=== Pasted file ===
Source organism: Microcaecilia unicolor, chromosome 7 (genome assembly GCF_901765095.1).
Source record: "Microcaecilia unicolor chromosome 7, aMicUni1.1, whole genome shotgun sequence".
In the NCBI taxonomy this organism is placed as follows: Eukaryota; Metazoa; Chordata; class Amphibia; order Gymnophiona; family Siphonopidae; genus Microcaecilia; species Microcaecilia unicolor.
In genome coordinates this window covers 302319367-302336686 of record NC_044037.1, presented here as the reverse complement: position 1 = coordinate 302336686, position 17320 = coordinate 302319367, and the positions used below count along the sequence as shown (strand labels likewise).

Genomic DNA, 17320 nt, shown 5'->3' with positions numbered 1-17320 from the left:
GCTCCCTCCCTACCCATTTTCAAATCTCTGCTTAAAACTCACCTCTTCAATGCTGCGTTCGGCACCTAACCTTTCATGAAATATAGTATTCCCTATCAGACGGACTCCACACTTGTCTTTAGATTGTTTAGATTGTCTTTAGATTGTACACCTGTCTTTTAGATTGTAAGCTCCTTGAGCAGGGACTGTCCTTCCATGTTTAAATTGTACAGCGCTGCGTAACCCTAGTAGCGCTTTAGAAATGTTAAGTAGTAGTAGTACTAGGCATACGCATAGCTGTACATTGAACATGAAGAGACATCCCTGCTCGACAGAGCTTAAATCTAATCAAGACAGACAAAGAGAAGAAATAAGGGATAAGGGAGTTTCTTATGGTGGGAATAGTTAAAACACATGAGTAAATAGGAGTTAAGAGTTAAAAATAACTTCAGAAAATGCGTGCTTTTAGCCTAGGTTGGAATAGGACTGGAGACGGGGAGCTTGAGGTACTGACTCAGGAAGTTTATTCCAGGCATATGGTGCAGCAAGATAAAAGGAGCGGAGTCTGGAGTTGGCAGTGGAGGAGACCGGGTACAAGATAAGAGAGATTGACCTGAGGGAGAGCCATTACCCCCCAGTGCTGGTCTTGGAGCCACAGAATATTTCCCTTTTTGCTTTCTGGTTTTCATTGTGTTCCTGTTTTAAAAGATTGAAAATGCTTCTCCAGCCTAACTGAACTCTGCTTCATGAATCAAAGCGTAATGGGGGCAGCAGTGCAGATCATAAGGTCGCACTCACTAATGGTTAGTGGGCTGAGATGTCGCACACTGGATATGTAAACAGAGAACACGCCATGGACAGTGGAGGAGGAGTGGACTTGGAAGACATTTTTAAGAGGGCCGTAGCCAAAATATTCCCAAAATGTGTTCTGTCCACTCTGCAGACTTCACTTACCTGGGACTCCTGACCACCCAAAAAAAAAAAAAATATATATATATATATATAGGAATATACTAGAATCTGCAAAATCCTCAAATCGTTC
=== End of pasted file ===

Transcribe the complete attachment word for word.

Source organism: Microcaecilia unicolor, chromosome 7 (genome assembly GCF_901765095.1).
Source record: "Microcaecilia unicolor chromosome 7, aMicUni1.1, whole genome shotgun sequence".
In the NCBI taxonomy this organism is placed as follows: Eukaryota; Metazoa; Chordata; class Amphibia; order Gymnophiona; family Siphonopidae; genus Microcaecilia; species Microcaecilia unicolor.
In genome coordinates this window covers 302319367-302336686 of record NC_044037.1, presented here as the reverse complement: position 1 = coordinate 302336686, position 17320 = coordinate 302319367, and the positions used below count along the sequence as shown (strand labels likewise).

Genomic DNA, 17320 nt, shown 5'->3' with positions numbered 1-17320 from the left:
GCTCCCTCCCTACCCATTTTCAAATCTCTGCTTAAAACTCACCTCTTCAATGCTGCGTTCGGCACCTAACCTTTCATGAAATATAGTATTCCCTATCAGACGGACTCCACACTTGTCTTTAGATTGTTTAGATTGTCTTTAGATTGTACACCTGTCTTTTAGATTGTAAGCTCCTTGAGCAGGGACTGTCCTTCCATGTTTAAATTGTACAGCGCTGCGTAACCCTAGTAGCGCTTTAGAAATGTTAAGTAGTAGTAGTACTAGGCATACGCATAGCTGTACATTGAACATGAAGAGACATCCCTGCTCGACAGAGCTTAAATCTAATCAAGACAGACAAAGAGAAGAAATAAGGGATAAGGGAGTTTCTTATGGTGGGAATAGTTAAAACACATGAGTAAATAGGAGTTAAGAGTTAAAAATAACTTCAGAAAATGCGTGCTTTTAGCCTAGGTTGGAATAGGACTGGAGACGGGGAGCTTGAGGTACTGACTCAGGAAGTTTATTCCAGGCATATGGTGCAGCAAGATAAAAGGAGCGGAGTCTGGAGTTGGCAGTGGAGGAGACCGGGTACAAGATAAGAGAGATTGACCTGAGGGAGAGCCATTACCCCCCAGTGCTGGTCTTGGAGCCACAGAATATTTCCCTTTTTGCTTTCTGGTTTTCATTGTGTTCCTGTTTTAAAAGATTGAAAATGCTTCTCCAGCCTAACTGAACTCTGCTTCATGAATCAAAGCGTAATGGGGGCAGCAGTGCAGATCATAAGGTCGCACTCACTAATGGTTAGTGGGCTGAGATGTCGCACACTGGATATGTAAACAGAGAACACGCCATGGACAGTGGAGGAGGAGTGGACTTGGAAGACATTTTTAAGAGGGCCGTAGCCAAAATATTCCCAAAATGTGTTCTGTCCACTCTGCAGACTTCACTTACCTGGGACTCCTGACCACCCAAAAAAAAAAAAAATATATATATATATATATAGGAATATACTAGAATCTGCAAAATCCTCAAATCGTTC